However, you should never supplement with iron unless you truly need it. Too much iron can be very harmful.
Bottom Line: Iron deficiency is very common, especially among young women, children and vegetarians. It may cause anemia, tiredness, weakness, weakened immune system and impaired brain function.
2. Iodine Deficiency
Iodine is an essential mineral for normal thyroid function and the production of thyroid hormones (8).
Thyroid hormones are involved in many processes in the body, such as growth, brain development and bone maintenance. They also regulate the metabolic rate.
There are several good dietary sources of iodine:
- Seaweed: Only 1 g of kelp contains 460–1000% of the RDI.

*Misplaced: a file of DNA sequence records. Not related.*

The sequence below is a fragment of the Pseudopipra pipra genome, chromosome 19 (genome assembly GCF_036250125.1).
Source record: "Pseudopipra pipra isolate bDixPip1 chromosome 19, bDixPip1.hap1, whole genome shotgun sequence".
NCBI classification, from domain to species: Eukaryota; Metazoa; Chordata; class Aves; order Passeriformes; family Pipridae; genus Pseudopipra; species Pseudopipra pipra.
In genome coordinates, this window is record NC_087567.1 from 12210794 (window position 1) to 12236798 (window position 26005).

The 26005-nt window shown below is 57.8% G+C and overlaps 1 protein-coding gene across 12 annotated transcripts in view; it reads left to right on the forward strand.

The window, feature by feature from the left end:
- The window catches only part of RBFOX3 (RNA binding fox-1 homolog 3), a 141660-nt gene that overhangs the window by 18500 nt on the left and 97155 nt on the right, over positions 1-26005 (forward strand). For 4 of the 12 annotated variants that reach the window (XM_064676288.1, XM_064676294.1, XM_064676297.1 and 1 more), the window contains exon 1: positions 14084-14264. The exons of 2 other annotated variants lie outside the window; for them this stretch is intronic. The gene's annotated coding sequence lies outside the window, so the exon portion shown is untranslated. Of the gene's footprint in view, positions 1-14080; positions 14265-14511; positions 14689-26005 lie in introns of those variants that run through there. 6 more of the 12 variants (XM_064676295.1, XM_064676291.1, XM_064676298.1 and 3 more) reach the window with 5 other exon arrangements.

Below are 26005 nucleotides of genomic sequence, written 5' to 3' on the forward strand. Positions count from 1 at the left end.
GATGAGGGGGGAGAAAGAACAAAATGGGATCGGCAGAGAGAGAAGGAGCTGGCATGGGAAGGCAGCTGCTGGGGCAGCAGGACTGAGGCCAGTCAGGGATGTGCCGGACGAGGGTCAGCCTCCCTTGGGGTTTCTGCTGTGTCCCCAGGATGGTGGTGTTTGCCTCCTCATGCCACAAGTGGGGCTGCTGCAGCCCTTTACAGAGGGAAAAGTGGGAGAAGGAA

- Fish: 3 ounces (85 g) of baked cod provide 66% of the RDI.
- Dairy: One cup of plain yogurt provides about 50% of the RDI.
- Eggs: One large egg provides 16% of the RDI.
However, keep in mind that these amounts can vary greatly. Iodine is found mostly in the soil and the sea, so if the soil is iodine-poor then the food growing in it will be low in iodine as well.
Bottom Line: Iodine is one of the most common nutrient deficiencies in the world. It may cause enlargement of the thyroid gland. Severe iodine deficiency can cause mental retardation and developmental abnormalities in children.
3. Vitamin D Deficiency
Vitamin D is a fat-soluble vitamin that works like a steroid hormone in the body.
It travels through the bloodstream and into cells, telling them to turn genes on or off.
Almost every cell in the body has a receptor for vitamin D.
Vitamin D is produced out of cholesterol in the skin when it is exposed to sunlight. So people who live far from the equator are highly likely to be deficient, since they have less sun exposure (13, 14).
In the US, about 42% of people may be vitamin D deficient. This number rises to 74% in the elderly and 82% in people with dark skin, since their skin produces less vitamin D in response to sunlight (15, 16).